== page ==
Mania: You’ve produced over 40 films as well as numerous live performances, installations and web projects. You tackled topics near and far, often addressing the challenge of translation — from one language to another or from spoken word to image. These tensions were investigated most explicitly between 1994 and 2006, when you produced five essay films that took her to Vietnam, Bosnia, Israel/Palestine, Italy and Germany — sites affected by international war — where you looked at the space between a community’s collective memory and your own subjective perceptions. What is the relationship between political subjects and the essay film for you? Do you think essay films could show us the truth about history — where the system itself is actively controlling and hiding? What is the relationship between the essay film and truth? 


Lynne: What a profound and complicated series of questions, ones that make me think deeply about my own process of making work and the politics of every decision I make.  In my own essay films on war including “Which Way is East” (Vietnam, 1994), “States of UnBelonging” (Israel/Palestine, 2005), “Investigation of a Flame” (Vietnam/US, 2001) and “The Last Happy Day” (Italy/ Brazil/US, 2009), I explore my thoughts around war and its far-reaching impact on people’s lives.  I have done my best to search for ways of witnessing and experiencing periods of crisis, death, fear, regret, and anger.  I know that I cannot fully understand these expressions of pain, but I can be open to their resonances.  In my embrace of the essay film, I have also tried to articulate my own doubt, which is at the core of the essay film — doubt of government, doubt of institutions and, most importantly doubt of my own position of authority.  In addition, in my understanding of the essay film, we are called to examine the politics of the image – who made it, why and for whom.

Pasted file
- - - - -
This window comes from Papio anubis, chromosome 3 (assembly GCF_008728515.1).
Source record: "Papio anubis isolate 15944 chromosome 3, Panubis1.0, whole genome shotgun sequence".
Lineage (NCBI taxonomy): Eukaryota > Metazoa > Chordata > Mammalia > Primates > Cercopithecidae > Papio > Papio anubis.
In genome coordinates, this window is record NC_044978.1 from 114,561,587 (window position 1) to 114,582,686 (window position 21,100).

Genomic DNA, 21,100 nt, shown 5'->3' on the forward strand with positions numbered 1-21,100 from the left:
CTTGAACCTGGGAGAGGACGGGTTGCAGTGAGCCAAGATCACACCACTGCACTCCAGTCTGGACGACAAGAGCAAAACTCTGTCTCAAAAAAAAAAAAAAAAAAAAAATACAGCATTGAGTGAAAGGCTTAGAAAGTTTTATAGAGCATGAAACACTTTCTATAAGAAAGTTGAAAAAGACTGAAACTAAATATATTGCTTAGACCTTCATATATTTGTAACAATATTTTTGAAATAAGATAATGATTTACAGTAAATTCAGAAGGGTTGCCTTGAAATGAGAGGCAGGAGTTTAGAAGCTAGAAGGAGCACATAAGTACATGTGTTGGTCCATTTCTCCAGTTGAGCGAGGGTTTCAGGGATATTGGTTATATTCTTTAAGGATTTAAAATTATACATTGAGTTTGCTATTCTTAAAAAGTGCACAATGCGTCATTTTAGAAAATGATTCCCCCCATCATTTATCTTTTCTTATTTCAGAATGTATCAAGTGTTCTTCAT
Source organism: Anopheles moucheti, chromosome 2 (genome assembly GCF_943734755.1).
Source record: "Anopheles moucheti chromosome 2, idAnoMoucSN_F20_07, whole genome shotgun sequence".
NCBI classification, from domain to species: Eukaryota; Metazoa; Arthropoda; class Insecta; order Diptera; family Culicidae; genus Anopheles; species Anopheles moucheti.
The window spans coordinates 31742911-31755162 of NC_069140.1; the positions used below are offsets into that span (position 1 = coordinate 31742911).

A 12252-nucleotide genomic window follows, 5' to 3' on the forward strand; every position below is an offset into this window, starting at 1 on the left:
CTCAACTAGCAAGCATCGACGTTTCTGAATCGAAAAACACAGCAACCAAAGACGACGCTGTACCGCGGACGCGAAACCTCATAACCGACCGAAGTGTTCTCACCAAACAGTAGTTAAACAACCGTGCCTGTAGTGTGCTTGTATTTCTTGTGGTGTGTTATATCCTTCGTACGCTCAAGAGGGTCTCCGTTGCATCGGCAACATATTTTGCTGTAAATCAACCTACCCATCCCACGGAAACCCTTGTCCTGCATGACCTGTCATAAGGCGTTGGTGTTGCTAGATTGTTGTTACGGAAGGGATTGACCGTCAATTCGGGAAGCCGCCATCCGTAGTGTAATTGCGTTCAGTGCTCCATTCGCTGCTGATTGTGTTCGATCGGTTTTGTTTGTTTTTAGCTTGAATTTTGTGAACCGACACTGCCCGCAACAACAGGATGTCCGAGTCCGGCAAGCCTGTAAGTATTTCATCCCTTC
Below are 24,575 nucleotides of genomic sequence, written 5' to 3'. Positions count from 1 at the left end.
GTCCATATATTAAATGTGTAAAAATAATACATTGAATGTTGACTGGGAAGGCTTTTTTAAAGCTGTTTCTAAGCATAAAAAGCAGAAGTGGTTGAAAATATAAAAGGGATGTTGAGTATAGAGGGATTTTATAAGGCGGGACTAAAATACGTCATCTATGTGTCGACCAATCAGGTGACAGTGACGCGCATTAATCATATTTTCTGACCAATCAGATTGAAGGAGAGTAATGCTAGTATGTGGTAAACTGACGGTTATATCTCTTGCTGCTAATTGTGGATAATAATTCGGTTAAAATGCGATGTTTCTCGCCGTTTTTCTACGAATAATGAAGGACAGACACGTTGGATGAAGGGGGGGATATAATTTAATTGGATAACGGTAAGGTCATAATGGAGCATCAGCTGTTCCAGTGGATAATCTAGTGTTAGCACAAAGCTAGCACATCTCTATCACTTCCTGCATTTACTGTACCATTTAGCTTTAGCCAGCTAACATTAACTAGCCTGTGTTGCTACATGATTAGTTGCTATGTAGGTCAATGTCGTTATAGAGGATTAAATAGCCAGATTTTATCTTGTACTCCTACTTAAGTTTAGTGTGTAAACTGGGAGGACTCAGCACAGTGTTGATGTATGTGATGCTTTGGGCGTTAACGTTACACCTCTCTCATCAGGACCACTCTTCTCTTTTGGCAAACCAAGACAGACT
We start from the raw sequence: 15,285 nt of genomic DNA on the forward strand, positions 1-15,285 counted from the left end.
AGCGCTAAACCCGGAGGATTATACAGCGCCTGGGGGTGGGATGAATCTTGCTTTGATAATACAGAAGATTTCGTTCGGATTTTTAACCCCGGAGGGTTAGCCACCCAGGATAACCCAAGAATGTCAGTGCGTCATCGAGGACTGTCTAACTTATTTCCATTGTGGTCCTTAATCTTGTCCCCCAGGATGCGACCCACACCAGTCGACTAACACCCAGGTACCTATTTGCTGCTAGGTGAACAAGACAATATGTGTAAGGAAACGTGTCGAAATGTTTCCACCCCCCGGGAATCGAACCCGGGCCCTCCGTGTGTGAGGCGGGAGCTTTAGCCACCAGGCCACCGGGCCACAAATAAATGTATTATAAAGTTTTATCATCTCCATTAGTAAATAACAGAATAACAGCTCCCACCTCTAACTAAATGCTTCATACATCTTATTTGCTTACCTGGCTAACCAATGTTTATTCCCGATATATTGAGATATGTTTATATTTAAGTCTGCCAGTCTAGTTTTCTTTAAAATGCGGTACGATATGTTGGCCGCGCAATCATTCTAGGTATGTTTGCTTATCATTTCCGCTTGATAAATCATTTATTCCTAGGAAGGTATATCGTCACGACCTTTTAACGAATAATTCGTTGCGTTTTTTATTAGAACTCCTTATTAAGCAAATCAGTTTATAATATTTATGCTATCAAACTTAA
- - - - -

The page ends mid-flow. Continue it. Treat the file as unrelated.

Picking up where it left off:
Mania: You are also deeply engaged with poetry. How do you find connections between your cinematic practice and poetry?